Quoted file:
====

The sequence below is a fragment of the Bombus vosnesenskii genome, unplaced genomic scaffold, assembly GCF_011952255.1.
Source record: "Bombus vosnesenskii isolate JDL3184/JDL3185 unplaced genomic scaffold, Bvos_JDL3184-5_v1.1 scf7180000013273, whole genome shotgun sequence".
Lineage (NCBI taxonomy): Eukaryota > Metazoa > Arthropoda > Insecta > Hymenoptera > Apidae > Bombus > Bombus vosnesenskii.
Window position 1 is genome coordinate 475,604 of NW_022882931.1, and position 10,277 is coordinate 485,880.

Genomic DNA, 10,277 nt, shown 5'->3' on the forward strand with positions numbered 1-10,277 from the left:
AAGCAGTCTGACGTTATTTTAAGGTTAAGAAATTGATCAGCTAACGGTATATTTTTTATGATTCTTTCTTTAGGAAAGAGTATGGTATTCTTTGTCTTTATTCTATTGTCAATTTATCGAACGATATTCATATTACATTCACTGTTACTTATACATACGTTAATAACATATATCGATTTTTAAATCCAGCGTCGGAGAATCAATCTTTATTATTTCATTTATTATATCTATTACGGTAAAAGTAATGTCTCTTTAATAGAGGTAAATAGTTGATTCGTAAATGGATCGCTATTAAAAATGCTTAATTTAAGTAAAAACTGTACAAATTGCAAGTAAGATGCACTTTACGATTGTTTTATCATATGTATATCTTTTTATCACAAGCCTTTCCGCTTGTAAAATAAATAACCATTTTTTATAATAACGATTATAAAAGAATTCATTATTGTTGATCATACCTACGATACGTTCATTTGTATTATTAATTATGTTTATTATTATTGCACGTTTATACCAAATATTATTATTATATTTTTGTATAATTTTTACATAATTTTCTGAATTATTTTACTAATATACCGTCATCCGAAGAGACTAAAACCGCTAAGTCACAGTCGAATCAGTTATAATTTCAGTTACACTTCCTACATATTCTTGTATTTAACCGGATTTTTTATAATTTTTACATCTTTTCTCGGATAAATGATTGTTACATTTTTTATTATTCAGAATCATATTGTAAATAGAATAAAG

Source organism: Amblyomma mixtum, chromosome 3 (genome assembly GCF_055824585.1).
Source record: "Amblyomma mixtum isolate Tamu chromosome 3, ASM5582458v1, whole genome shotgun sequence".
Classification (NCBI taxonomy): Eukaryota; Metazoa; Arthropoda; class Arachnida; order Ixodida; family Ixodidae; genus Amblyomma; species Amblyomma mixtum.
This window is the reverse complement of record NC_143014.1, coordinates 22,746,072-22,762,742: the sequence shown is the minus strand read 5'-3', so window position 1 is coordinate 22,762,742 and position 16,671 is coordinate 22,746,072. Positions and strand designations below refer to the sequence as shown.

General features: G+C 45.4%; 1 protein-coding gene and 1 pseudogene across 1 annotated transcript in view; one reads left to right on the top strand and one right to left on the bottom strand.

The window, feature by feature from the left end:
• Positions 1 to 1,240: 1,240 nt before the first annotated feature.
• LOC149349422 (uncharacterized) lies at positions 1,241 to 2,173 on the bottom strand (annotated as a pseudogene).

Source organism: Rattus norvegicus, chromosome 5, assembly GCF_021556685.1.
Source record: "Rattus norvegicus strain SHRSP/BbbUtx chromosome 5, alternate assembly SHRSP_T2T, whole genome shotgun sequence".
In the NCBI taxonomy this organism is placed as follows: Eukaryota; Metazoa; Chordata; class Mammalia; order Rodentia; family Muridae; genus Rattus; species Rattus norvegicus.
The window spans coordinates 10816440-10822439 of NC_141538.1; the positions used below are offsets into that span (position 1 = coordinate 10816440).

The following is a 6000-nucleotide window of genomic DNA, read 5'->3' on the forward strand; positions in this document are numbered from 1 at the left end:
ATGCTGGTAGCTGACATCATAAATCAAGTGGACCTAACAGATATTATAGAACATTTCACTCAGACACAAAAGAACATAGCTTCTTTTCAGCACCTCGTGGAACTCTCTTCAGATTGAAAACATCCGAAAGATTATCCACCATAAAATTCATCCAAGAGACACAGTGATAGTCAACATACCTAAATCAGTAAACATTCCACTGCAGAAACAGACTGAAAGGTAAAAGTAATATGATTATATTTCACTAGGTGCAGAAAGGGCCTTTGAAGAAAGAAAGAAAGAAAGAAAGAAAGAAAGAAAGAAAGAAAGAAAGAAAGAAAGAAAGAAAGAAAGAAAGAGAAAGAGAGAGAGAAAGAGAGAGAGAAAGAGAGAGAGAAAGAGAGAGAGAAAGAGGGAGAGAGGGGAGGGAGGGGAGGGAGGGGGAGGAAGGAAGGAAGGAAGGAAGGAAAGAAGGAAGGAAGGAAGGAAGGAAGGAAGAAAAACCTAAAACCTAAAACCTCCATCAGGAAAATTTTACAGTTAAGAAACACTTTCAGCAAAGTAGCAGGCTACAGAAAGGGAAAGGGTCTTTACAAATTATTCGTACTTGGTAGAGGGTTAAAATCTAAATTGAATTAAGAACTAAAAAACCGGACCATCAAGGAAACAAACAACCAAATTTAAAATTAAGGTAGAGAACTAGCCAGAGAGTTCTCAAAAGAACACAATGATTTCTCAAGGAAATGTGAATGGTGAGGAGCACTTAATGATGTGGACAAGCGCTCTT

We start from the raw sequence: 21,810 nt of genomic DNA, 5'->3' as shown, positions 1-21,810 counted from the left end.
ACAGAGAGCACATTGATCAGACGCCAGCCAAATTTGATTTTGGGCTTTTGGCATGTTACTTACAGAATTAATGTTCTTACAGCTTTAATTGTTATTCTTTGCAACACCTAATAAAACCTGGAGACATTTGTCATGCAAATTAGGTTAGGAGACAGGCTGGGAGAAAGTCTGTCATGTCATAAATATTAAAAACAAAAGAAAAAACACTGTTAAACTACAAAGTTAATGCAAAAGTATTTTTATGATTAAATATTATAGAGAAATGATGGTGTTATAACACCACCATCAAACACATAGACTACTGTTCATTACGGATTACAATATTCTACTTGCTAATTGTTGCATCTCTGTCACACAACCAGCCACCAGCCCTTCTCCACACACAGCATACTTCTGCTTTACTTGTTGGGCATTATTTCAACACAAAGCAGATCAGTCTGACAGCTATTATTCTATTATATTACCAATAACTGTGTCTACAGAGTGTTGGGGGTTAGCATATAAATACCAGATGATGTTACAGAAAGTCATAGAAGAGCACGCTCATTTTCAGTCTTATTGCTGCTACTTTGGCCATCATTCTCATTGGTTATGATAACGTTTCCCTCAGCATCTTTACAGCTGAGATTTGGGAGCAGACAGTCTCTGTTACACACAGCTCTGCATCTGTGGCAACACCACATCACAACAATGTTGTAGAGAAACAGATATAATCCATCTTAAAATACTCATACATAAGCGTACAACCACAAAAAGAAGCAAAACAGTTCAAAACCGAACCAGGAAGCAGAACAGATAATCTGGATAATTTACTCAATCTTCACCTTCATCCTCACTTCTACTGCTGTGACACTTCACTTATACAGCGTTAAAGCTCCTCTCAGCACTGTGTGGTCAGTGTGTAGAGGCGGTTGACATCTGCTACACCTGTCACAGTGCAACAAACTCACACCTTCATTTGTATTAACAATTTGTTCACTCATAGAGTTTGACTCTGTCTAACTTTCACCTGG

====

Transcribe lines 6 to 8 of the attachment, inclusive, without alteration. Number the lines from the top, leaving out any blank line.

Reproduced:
AAGCAGTCTGACGTTATTTTAAGGTTAAGAAATTGATCAGCTAACGGTATATTTTTTATGATTCTTTCTTTAGGAAAGAGTATGGTATTCTTTGTCTTTATTCTATTGTCAATTTATCGAACGATATTCATATTACATTCACTGTTACTTATACATACGTTAATAACATATATCGATTTTTAAATCCAGCGTCGGAGAATCAATCTTTATTATTTCATTTATTATATCTATTACGGTAAAAGTAATGTCTCTTTAATAGAGGTAAATAGTTGATTCGTAAATGGATCGCTATTAAAAATGCTTAATTTAAGTAAAAACTGTACAAATTGCAAGTAAGATGCACTTTACGATTGTTTTATCATATGTATATCTTTTTATCACAAGCCTTTCCGCTTGTAAAATAAATAACCATTTTTTATAATAACGATTATAAAAGAATTCATTATTGTTGATCATACCTACGATACGTTCATTTGTATTATTAATTATGTTTATTATTATTGCACGTTTATACCAAATATTATTATTATATTTTTGTATAATTTTTACATAATTTTCTGAATTATTTTACTAATATACCGTCATCCGAAGAGACTAAAACCGCTAAGTCACAGTCGAATCAGTTATAATTTCAGTTACACTTCCTACATATTCTTGTATTTAACCGGATTTTTTATAATTTTTACATCTTTTCTCGGATAAATGATTGTTACATTTTTTATTATTCAGAATCATATTGTAAATAGAATAAAG

Source organism: Amblyomma mixtum, chromosome 3 (genome assembly GCF_055824585.1).
Source record: "Amblyomma mixtum isolate Tamu chromosome 3, ASM5582458v1, whole genome shotgun sequence".